Kingfisher nesting bank at Hatchlands Park

A kingfisher fishing from its perch

One of our most recognisable birds with their beautiful colours and a high-pitched, urgent call, Kingfishers hold a special significance on still and slow waters all around the country. They’ve been seen at Hatchlands Park hunting around Sheepwash Pond for many years but, due to the lack of suitable nesting habitat, they haven’t yet made it their home. This year we’re building a kingfisher nesting bank as part of our pond restoration project which we hope will encourage them onto the pond permanently.

It’s always a thrill to see that familiar flash of blue and orange shooting through the air close to the water’s surface or hovering, suspended in mid-air, whilst searching for a meal. This year, using money generously donated by the West Surrey Centre (one of our local National Trust Associations), we hope to encourage more of these colourful birds to the banks of the pond here at Hatchlands.

Pond problems

Sheepwash Pond is our largest expanse of water and is a valuable habitat resource. As well as being used by the local community as a fishing pond and a peaceful picnic spot for our visitors, it’s home to a number of fish including wild carp, bream, roach, perch and pike, 15 species of dragonfly and damselfly, birds, wildfowl, bats and other aquatic invertebrates. 

The banks of this picturesque pond have recently suffered from serious erosion which has caused the silt levels in the water to increase. Some areas of the pond can become quite shallow and, in the summer months, oxygen levels can fall very low due to a build-up of blanket weed and algae as well as Norfolk reed which thrives in shallow water. We’ve fenced the pond and so the problem has slowed, but we needed to seek a long-term solution.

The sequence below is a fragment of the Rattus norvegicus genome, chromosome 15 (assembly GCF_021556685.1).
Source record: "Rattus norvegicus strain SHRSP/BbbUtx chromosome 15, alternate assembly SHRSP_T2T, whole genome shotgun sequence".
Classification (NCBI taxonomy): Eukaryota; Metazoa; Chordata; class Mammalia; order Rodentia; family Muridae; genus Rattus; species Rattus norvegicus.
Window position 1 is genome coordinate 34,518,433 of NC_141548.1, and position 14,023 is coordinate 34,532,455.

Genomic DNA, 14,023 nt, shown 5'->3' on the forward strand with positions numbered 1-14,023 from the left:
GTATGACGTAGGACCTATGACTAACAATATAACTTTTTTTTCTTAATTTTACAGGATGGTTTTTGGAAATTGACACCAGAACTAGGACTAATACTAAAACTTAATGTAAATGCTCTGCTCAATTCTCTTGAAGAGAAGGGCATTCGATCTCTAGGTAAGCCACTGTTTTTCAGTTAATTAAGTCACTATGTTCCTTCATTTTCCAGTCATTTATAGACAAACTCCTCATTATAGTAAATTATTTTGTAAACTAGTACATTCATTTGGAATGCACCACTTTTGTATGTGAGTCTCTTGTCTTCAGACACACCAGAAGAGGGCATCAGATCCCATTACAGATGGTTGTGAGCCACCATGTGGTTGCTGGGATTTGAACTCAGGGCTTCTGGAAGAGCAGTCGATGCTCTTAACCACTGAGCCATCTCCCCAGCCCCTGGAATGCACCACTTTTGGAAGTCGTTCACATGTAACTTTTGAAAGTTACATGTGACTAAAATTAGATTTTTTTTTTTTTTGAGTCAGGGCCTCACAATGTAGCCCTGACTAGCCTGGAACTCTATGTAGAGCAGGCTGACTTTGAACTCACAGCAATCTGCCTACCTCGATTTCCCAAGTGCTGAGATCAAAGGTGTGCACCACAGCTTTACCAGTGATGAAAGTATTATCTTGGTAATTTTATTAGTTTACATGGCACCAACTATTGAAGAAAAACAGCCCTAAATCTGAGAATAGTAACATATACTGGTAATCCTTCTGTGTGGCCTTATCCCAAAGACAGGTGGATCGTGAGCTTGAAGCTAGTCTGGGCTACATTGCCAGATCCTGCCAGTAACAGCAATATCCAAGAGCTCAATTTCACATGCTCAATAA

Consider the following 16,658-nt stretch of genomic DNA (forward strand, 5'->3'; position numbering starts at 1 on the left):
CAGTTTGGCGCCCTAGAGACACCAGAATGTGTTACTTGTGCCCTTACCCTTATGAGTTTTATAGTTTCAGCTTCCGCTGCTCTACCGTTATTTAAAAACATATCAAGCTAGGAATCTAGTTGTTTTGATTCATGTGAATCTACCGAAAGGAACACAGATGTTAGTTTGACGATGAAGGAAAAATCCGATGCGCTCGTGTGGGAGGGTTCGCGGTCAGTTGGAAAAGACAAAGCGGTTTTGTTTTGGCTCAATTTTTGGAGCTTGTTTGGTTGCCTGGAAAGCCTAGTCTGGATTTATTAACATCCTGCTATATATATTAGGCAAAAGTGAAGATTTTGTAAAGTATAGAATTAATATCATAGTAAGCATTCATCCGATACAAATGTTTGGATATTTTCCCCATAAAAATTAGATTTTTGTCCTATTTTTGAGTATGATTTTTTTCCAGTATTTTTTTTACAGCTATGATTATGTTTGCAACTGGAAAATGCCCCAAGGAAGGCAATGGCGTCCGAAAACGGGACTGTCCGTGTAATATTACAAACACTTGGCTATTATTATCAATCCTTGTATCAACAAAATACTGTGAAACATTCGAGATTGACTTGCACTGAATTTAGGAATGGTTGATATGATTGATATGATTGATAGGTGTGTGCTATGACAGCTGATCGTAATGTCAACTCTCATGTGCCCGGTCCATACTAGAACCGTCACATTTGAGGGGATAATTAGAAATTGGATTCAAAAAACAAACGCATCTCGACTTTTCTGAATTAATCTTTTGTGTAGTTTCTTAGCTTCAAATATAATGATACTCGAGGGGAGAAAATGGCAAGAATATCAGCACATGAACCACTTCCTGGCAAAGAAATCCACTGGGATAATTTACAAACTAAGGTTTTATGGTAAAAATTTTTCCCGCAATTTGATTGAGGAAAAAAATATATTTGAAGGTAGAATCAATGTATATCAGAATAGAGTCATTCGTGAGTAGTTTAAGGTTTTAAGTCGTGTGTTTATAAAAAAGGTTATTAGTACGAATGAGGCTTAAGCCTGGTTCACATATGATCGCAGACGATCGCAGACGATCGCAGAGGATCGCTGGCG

Sheepwash Pond at Hatchlands Park
Sheepwash Pond at Hatchlands Park
Sheepwash Pond at Hatchlands Park

The restoration project

We want a pond which can continue to be enjoyed by everyone but, at the same time, will benefit the flora and fauna that live there. We also wanted a small, non-commercial pond for local people to fish in. 

To achieve this, the banks will be reinstated using silt dredged from the pond. This will create new fishing spots, increase the number of fish and raise the summer water levels. To the east of the pond, hidden away amongst the reeds, we’re excavating a new wildlife pond to be sectioned off by a micromesh net; a barrier to prevent fish from entering but allowing zooplankton through. This will act as a filter, improving the water quality and giving invertebrates and amphibians a new predator-free habitat.  

Nesting bank

With so much work going on around the pond we decided that we could do more to help serve the population of kingfishers that we regularly see in the park. Currently, the banks of our pond are too low but, once reinstated, they’ll be at the right height to provide a good habitat – around 1.5 metres above the water level. 

A kingfisher hunting whilst hovering
A kingfisher hunting whilst hovering
A kingfisher hunting whilst hovering

Kingfishers are cavity nesters, with most species nesting in holes that they dig into earth banks on the sides of ponds, streams and rivers. We’re giving them a head start by creating pre-built tunnels and tubes with boxes at the end, so that they can find a cosy spot without having to dig out the bank themselves. We’ll also be providing branches just outside of their nests, the perfect environment for them to fish.

Whilst the more secluded location of the bank will mean that they won’t be disturbed by humans or dogs, when kingfishers start to use the new nests and perches, there should be some excellent viewing opportunities from the opposite bank.

We hope that this work will not only secure this resource for future generations but also provide a new habitat for those blazing streaks of electric blue skimming above the water.